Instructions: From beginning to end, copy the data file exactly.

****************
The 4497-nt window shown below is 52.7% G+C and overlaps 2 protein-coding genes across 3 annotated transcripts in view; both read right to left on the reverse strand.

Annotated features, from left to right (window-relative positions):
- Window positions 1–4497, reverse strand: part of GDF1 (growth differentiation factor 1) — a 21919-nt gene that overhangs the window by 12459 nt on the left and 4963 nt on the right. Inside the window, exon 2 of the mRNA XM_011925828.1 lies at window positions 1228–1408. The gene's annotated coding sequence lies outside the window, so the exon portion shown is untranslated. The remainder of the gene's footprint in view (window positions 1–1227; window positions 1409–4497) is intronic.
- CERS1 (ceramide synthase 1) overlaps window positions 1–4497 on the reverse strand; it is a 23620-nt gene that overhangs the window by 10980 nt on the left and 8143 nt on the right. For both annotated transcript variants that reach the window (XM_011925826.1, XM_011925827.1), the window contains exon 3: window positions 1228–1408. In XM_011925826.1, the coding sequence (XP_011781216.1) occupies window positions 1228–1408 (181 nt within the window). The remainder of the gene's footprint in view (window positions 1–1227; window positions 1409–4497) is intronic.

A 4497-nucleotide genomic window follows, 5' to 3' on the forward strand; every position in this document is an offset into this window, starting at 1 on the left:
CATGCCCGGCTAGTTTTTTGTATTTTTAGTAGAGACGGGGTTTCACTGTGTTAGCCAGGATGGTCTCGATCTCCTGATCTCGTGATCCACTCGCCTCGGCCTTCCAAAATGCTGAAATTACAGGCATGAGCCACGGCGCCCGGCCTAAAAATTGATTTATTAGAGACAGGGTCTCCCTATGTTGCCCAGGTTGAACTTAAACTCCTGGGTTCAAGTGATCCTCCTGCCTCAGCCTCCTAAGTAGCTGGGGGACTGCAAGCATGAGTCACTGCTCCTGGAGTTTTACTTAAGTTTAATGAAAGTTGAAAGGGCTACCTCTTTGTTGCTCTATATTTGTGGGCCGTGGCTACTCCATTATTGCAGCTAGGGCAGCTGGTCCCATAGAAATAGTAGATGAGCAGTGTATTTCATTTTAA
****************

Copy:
The 4497-nt window shown below is 52.7% G+C and overlaps 2 protein-coding genes across 3 annotated transcripts in view; both read right to left on the reverse strand.

Annotated features, from left to right (window-relative positions):
- Window positions 1–4497, reverse strand: part of GDF1 (growth differentiation factor 1) — a 21919-nt gene that overhangs the window by 12459 nt on the left and 4963 nt on the right. Inside the window, exon 2 of the mRNA XM_011925828.1 lies at window positions 1228–1408. The gene's annotated coding sequence lies outside the window, so the exon portion shown is untranslated. The remainder of the gene's footprint in view (window positions 1–1227; window positions 1409–4497) is intronic.
- CERS1 (ceramide synthase 1) overlaps window positions 1–4497 on the reverse strand; it is a 23620-nt gene that overhangs the window by 10980 nt on the left and 8143 nt on the right. For both annotated transcript variants that reach the window (XM_011925826.1, XM_011925827.1), the window contains exon 3: window positions 1228–1408. In XM_011925826.1, the coding sequence (XP_011781216.1) occupies window positions 1228–1408 (181 nt within the window). The remainder of the gene's footprint in view (window positions 1–1227; window positions 1409–4497) is intronic.

A 4497-nucleotide genomic window follows, 5' to 3' on the forward strand; every position in this document is an offset into this window, starting at 1 on the left:
CATGCCCGGCTAGTTTTTTGTATTTTTAGTAGAGACGGGGTTTCACTGTGTTAGCCAGGATGGTCTCGATCTCCTGATCTCGTGATCCACTCGCCTCGGCCTTCCAAAATGCTGAAATTACAGGCATGAGCCACGGCGCCCGGCCTAAAAATTGATTTATTAGAGACAGGGTCTCCCTATGTTGCCCAGGTTGAACTTAAACTCCTGGGTTCAAGTGATCCTCCTGCCTCAGCCTCCTAAGTAGCTGGGGGACTGCAAGCATGAGTCACTGCTCCTGGAGTTTTACTTAAGTTTAATGAAAGTTGAAAGGGCTACCTCTTTGTTGCTCTATATTTGTGGGCCGTGGCTACTCCATTATTGCAGCTAGGGCAGCTGGTCCCATAGAAATAGTAGATGAGCAGTGTATTTCATTTTAA